On any website and in any paper or magazine, you’ll regularly find a post, column, article about the best Fritkot in Brussels. Frit or frieten are a traditional Belgian food. The Brussels tourist office publishes a yearly list of best fritkots, places where you can buy freshly fried fries. But the problem is, that each person has his or her personal idea of what is a good frit or friet.
I visited Maison Antoine a few weeks ago. It came first on the 2013 tourist office list and scored very high on others. The queues were impressive, as it is close to the EU buildings, local offices, and tourists – of course – also know where to find it.
When I finally had my paper cone full of hot frites, topped with the sauce of my choice, I fully understood why this fritkot is always shortlisted. The only drawback is the limited number of benches near the kot. However, it seems a few pubs lining the small square, Place Jourdan, allow you to sit down with your cone as long as you order a drink to go with it. An other alternative is to walk to Parc Léopold, which is practically next to Place Jourdan, and find a bench there.
The other fritkot which always makes it into the top 5 is Frit Flagey at Place Flagey. Like Antoine, it has been in business for years. Unlike Antoine, it still looks like an ordinary Belgian fritkot.
As you will have gathered from my description above, a regular fritkot caters either to people who take their order home, eat it on the go, or plonk down on a bench in the great unsheltered outdoors to tuck into their meal. There are plenty benches on Place Flagey. Moreover, when I queued for my cone and sauce, the queue was hardly as long as either queue at Maison Antoine. However, I found the fries or frites or frieten a bit on the hard side. This is not how I prefer them. So that was a disappointment.
Of the other shops which regularly score high in lists, I only visited the fritkot near the church of Notre Dame de la Chapelle, on the edge of the Sablon and Marollen area. That was over two months ago. I only remember I was happy to sit with my cone on a bench near the fountain, with a view of kot and church. There was no queue and I’m sure the frites were better than the portion I had at Frit Flagey. But if they were as good or better than Maison Antoine?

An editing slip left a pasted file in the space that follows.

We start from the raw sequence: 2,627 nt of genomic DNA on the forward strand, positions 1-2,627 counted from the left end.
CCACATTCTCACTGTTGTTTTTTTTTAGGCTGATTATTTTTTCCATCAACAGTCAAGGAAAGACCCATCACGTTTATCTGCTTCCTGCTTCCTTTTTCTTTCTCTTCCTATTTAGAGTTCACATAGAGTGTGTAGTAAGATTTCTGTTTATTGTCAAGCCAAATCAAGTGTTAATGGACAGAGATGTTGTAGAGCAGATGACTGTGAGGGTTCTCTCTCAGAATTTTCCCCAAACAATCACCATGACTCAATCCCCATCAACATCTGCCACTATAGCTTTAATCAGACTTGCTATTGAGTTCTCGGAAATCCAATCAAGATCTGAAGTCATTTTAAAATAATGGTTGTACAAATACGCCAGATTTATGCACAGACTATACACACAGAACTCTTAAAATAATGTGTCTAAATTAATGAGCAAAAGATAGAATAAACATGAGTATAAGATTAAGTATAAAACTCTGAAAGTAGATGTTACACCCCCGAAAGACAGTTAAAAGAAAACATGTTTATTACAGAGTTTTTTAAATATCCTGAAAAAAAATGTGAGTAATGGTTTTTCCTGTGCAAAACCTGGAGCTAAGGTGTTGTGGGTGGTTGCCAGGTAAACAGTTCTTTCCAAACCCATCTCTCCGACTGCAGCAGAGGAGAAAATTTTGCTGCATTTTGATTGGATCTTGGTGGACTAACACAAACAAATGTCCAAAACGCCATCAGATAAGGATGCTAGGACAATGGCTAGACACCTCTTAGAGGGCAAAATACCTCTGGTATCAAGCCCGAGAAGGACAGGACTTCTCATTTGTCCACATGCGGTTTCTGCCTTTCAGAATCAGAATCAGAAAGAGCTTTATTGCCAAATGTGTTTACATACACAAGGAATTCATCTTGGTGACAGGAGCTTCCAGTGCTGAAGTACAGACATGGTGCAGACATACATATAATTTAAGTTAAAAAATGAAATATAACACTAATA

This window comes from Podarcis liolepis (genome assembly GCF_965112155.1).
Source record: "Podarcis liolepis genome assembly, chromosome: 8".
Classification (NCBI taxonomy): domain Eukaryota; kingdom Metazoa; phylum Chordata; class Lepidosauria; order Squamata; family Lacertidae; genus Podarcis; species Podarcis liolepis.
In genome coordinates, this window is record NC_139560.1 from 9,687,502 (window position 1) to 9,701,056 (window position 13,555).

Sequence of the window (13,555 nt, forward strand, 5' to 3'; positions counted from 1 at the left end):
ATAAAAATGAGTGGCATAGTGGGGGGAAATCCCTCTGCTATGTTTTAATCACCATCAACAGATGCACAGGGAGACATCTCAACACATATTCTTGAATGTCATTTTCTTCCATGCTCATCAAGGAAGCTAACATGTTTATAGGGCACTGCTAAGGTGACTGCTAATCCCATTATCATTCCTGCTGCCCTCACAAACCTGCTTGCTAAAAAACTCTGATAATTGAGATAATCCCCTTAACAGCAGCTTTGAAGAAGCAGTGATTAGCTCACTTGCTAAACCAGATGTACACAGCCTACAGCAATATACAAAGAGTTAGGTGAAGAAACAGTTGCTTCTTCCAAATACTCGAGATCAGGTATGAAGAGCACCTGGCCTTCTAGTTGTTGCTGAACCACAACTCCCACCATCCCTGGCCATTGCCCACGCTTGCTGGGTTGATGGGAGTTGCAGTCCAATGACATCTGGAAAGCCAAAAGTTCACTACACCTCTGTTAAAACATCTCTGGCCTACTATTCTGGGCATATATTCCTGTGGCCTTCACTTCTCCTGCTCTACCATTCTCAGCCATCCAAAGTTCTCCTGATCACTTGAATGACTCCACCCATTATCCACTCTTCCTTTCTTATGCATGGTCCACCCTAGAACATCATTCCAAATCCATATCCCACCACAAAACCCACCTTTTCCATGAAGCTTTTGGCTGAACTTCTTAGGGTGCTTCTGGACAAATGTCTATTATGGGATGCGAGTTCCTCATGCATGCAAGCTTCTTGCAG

There are plenty decent Belgian frites to be had in Brussels. The closer to its tourist area, the more you pay of course. Do not expect Frit Flagey or Maison Antoine to be cheap either. A helping costs between 2 to 3 Euro. Usually you can choose between a “small” portion and a large one. Bear in mind that small comes close to XL at a fast food chain.
You can eat your fries without any extra’s. If you prefer them served without salt, do mention this when you order. Both Antoine’s and Flagey have between 10 and 20 sauces to choose from. A generous helping the sauce of your choice will cost between 0.50 to 0.80 Eurocents extra.
You can top up your meal with meat, chicken, fish, or vegetarian snacks. Expect snacks to be listed on the boards in French and Flemish and prices between about 1 to 3 Euros. The same goes for (soft) drinks. A few frites shops even offer plates, but this is not “traditional”.
Personally, a small portion with one of the sauces suffices for me. A paper cone with or without an extra sheet of paper wrapped around it is not only the traditional way of serving. It also keeps your frites warm for longer, than when these are served in plastic containers. You should receive a small plastic or wooden fork and a napkin with your portion.
– Frit Flagey, bus 71 from Brussels Central Station. stop Place Flagey
– Maison Antoine, metro lines 1 and 5 from Brussels Central Station; stop Schumann and a short walk to Place Jourdan. Or take a bus from Brussels Central Station to Luxemburgh Station and a short walk past the EU buildings then through the Parc Leopold to Place Jourdan.
– Fritkot at Place de la Chapelle, close to the youth hostel and Tour Anneesse: a short walk from Brussels Central Station through the Sablon or Marollen area to the church square.